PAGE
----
Atomic Cowboy

I want to briefly thank the folks over at Atomic Cowboy for their generosity. I have gotten to know the ownership and staff of this place over the last couple of years, and I really like this place. If you haven't ever been there, you should check it out. At first, the vibe can be a bit intimidating. Don't let the tattoos and piercings scare you, though. Think a mixture of just about every section of population- businessmen, construction workers, hipsters, pimps, transvestites, preachers, and wine sales reps- all in a place where the food is good, the drinks are great.

Two years running, they have invited us to their Christmas party. The food was fantastic (we ate way too much), there was an open bar, and everyone is really cool there.

So, everyone who reads this from the Saint Louis area, please say to yourself "I'm going to head over to Atomic Cowboy for a drink and bite to eat sometime soon", then keep true to your word.

That's all I got- I'm grumpy today.


Monday, December 14, 2009

Thoughts from the weekend...

This weekend was full of helping people in need, whether it was a friend having a fight with his wife, a low-income family in need of affordable Christmas presents, or a buddy meeting up with me when I needed to get out of the house. My random thoughts are as follows:

-The juke box at the Bleeding Deacon is amazing. Where else can you get Hank Williams Sr, GnR, Snoop Dogg, and the Smiths all in one place?

-Sometimes, if a friend is a bit down, all they really need is a well cooked steak, a glass of really good red wine, and to laugh until they snort at a stand-up comedian.

-Most people's relationships (including my own) would go so much better if we would just quit being selfish, and start being nice.

-We have crafted a drink called the "Donde estan mis pantalones", and it is delicious- Patron Cafe XO, Creme de Cocoa, and egg nog. Perfect for the holidays.

-My church does an annual event called Affordable Christmas, where low income families can buy Christmas gifts for their kids at drastically reduced prices. It's amazing the look on these people's faces when they realize they can give their kid something really nice as a gift. We were able to help over 170 families gift gifts to 560 kids. That deserves a great big "Cheers"!!!

-It is so nice to be at a dinner party where nobody gets out of control, the food is fantastic, the wine tastes good, and everyone is laughing. We were part of that combination on Saturday, and it was great!

-7 women making cookies in my kitchen does not make for an easy time watching the football game. I would like to thank Syberg's for being there when I needed an escape route.

-I'm done planning any more activities from now until New Years- too many dots on my calendar, when I look at the month setting. If it doesn't pay, then I'm not putting it in there!

-A note to Matt Cassel- Four interceptions and 0 touchdown passes makes it hard to win a game.

Today's wine recommendation- Guigal Rose. Yeah, that's right, I'm recommending rose during the middle of winter. We had some with smoked salmon on Saturday, and it was a killer combination. Plus, you can get the bottle for around $11 retail.


Friday, December 11, 2009


So this morning I'm waiting for the U Verse guy to show up, and simply move my modem from upstairs to downstairs. One would think they could give me a more accurate timeframe than "From 8-12" as to when they will arrive. I'm a prisoner in my own home, until he gets here. The best part- I'm paying for it!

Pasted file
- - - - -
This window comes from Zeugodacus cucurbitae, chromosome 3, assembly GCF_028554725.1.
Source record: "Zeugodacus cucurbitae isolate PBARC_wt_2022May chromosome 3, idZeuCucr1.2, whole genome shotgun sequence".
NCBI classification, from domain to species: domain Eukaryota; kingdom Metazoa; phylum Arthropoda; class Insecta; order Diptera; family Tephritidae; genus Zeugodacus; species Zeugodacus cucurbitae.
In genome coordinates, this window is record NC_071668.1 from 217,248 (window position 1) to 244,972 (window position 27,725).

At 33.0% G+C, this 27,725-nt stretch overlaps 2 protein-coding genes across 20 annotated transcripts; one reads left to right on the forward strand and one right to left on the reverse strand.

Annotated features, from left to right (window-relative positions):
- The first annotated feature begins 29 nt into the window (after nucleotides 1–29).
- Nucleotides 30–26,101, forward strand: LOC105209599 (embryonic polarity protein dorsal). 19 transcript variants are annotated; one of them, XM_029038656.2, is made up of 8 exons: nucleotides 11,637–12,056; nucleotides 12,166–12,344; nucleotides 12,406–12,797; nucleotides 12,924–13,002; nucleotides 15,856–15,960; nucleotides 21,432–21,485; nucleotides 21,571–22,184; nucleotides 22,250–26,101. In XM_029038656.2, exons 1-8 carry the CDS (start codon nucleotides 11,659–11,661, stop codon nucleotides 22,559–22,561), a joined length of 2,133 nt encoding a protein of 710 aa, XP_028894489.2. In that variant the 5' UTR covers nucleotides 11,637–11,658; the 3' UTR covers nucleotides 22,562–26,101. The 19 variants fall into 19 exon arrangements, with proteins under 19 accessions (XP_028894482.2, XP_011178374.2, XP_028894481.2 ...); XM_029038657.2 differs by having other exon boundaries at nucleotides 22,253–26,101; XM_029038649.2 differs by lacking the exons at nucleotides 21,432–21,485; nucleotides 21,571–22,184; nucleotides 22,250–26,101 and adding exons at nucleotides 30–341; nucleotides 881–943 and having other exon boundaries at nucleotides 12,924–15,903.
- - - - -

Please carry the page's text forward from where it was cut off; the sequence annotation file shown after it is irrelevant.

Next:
It does however give me a few minutes with which I can make up for the missed French Class yesterday. Since we are talking Burgundy (by the way, notice the spelling difference- burgAndy is a color), I think we should move North to South. This puts us in Chablis. This wonderful area is the second most northern wine making region in France (Champagne is the first), and is part of the Burgundy area. It is located about 100 miles North of the rest of Burgundy, and surrounds the town of Chablis. Nearly all of the wine produced here is white, and as we learned last week, this means it is made from the Chardonnay grape. When you are blind-tasting a Chablis, the way you can tell where it is from is the distinct "flintiness" of the wine. This comes from the fact that the area has a type of soil called Kimmeridgean Soil, basically chalk, limestone, and crushed up fossilized seashells. The wines are normally produced in either large, old oak barrels that impart very little oakiness to the wines, or stainless steel. Some modern winemakers are starting to use a bit more oak, much to the chagrin of the traditionalists.

Chablis is broken into AOC wines, labelled "Appellation Chablis Controlee" on the bottle, and then into Premier Cru and Grand Cru vineyards. The 7 grand crus are: Bougros, Les Preuses, Vaudesir, Grenouilles, Valmur, Les Clos, and Blanchots. These make up less than 3% of the wines produced in Chablis, but are stunning examples of Chardonnay. If you are looking for Chablis, your options will likely be limited in the Midwest. If you can find it, try La Chablisienne Petite Chablis (from a Junior appellation in the area)- it's good and inexpensive.

Please note that the big jugs of wine from california labelled "Chablis" have nothing to do with the real thing- those wines are gross, and should only be used to wash cats.

This weekend, try a dessert drink that we dubbed "Donde Estan Mis Pantalones"- use 1 measure of Patron Cafe, 1/2 measure creme de coco, and either egg nog or whole milk to top it off (chocolate milk works fine, too). Es muy bueno.

Have a great weekend,

Thursday, December 10, 2009

French Class Cancelled

Because it is so freaking cold, I'm running behind today. I will post about Chablis tomorrow.


Wednesday, December 9, 2009

Fat Americans